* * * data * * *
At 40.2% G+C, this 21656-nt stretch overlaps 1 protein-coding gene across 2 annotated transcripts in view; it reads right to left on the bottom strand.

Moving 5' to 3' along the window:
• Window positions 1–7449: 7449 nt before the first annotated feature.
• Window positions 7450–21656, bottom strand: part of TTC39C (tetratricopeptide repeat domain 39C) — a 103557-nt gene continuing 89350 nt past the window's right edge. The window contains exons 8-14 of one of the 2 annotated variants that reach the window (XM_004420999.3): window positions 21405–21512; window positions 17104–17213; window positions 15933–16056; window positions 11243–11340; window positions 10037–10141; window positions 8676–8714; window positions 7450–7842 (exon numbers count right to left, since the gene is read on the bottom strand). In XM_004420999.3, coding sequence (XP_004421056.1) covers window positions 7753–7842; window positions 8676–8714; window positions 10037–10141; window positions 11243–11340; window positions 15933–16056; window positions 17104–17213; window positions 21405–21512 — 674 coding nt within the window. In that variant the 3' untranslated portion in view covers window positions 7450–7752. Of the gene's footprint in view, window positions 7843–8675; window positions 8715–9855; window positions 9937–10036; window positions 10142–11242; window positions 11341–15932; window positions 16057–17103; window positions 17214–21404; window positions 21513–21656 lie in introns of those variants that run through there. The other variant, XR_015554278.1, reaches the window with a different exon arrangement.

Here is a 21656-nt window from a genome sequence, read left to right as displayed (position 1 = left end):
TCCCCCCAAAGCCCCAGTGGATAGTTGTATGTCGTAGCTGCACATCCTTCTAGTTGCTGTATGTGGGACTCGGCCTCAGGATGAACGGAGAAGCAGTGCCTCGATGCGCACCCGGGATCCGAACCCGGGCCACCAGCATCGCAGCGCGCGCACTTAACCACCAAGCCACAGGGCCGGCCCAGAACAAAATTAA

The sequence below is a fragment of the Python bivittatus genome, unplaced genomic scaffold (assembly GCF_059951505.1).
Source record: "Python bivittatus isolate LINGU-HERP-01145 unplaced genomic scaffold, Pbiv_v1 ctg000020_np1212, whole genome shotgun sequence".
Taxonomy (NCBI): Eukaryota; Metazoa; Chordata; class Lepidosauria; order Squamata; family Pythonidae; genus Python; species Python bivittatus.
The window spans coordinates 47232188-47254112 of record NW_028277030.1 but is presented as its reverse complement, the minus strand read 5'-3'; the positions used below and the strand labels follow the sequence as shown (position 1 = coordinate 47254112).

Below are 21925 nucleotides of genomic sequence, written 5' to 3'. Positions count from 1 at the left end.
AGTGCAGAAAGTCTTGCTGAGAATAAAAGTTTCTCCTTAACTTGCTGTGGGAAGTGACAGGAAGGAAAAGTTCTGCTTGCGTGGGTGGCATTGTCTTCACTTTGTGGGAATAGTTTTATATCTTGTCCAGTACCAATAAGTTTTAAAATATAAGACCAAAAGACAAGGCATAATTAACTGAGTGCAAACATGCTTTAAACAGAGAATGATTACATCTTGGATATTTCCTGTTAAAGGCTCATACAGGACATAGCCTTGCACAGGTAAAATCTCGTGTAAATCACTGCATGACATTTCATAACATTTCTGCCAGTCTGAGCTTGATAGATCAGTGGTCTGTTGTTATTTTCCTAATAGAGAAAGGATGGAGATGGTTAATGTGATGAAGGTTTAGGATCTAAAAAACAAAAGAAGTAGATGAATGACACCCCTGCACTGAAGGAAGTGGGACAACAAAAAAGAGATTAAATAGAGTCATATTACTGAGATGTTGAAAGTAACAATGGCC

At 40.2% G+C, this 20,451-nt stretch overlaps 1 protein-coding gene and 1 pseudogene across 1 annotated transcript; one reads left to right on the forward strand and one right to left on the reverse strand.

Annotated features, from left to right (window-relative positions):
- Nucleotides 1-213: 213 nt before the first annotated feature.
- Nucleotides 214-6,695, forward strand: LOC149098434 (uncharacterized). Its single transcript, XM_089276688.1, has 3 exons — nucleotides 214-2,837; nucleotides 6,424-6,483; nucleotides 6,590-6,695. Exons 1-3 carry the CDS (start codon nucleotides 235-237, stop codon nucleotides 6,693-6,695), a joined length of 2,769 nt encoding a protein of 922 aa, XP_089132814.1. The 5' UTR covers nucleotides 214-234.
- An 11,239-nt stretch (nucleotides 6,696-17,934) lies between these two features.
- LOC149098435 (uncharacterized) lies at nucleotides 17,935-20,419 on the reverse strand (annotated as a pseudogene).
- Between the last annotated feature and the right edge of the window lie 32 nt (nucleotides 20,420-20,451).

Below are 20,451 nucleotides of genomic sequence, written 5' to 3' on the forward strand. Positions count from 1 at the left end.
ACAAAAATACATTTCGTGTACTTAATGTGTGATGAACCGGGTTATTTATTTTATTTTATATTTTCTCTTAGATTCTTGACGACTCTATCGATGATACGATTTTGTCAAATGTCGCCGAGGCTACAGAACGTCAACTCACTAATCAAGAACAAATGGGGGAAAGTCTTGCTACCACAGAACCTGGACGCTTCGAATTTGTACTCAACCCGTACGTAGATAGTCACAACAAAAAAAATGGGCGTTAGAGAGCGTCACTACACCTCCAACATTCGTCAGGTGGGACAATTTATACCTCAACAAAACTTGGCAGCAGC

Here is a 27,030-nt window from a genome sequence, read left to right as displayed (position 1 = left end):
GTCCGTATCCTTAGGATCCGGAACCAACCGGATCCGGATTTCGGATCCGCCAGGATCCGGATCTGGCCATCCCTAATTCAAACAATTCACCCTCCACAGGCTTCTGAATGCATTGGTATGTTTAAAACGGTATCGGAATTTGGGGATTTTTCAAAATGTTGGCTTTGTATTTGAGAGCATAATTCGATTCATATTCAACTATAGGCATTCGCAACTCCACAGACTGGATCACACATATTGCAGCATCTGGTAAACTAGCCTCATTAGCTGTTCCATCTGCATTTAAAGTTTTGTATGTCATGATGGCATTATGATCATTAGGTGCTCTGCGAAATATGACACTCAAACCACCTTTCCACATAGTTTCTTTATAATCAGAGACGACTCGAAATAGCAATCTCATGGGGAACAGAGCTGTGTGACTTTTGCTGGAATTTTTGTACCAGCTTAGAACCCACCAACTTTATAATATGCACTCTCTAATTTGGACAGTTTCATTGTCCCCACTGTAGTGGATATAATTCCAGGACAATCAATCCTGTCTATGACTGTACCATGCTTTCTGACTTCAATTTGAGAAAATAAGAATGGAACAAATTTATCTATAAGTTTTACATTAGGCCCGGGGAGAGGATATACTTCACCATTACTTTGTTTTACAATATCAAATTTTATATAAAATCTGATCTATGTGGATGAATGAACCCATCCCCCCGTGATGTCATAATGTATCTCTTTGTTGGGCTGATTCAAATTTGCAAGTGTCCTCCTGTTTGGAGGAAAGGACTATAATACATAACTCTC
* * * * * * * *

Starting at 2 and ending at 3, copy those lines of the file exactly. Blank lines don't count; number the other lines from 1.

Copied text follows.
Moving 5' to 3' along the window:
• Window positions 1–7449: 7449 nt before the first annotated feature.